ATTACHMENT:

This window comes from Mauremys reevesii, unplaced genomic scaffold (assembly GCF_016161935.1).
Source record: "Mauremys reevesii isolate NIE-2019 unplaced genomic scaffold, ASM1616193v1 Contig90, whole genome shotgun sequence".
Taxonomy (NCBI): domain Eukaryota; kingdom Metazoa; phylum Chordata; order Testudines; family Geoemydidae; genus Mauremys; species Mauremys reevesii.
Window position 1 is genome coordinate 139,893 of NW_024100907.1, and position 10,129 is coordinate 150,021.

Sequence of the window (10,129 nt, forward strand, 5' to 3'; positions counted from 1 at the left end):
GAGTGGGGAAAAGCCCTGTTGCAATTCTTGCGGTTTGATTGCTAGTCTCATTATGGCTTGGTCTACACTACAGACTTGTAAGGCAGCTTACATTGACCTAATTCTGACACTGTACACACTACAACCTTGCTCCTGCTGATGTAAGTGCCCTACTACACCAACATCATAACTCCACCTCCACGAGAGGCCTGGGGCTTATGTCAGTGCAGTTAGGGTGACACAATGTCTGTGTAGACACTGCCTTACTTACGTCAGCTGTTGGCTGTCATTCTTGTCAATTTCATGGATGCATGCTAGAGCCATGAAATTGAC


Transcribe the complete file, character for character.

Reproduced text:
This window comes from Mauremys reevesii, unplaced genomic scaffold (assembly GCF_016161935.1).
Source record: "Mauremys reevesii isolate NIE-2019 unplaced genomic scaffold, ASM1616193v1 Contig90, whole genome shotgun sequence".
Taxonomy (NCBI): domain Eukaryota; kingdom Metazoa; phylum Chordata; order Testudines; family Geoemydidae; genus Mauremys; species Mauremys reevesii.
Window position 1 is genome coordinate 139,893 of NW_024100907.1, and position 10,129 is coordinate 150,021.

Sequence of the window (10,129 nt, forward strand, 5' to 3'; positions counted from 1 at the left end):
GAGTGGGGAAAAGCCCTGTTGCAATTCTTGCGGTTTGATTGCTAGTCTCATTATGGCTTGGTCTACACTACAGACTTGTAAGGCAGCTTACATTGACCTAATTCTGACACTGTACACACTACAACCTTGCTCCTGCTGATGTAAGTGCCCTACTACACCAACATCATAACTCCACCTCCACGAGAGGCCTGGGGCTTATGTCAGTGCAGTTAGGGTGACACAATGTCTGTGTAGACACTGCCTTACTTACGTCAGCTGTTGGCTGTCATTCTTGTCAATTTCATGGATGCATGCTAGAGCCATGAAATTGAC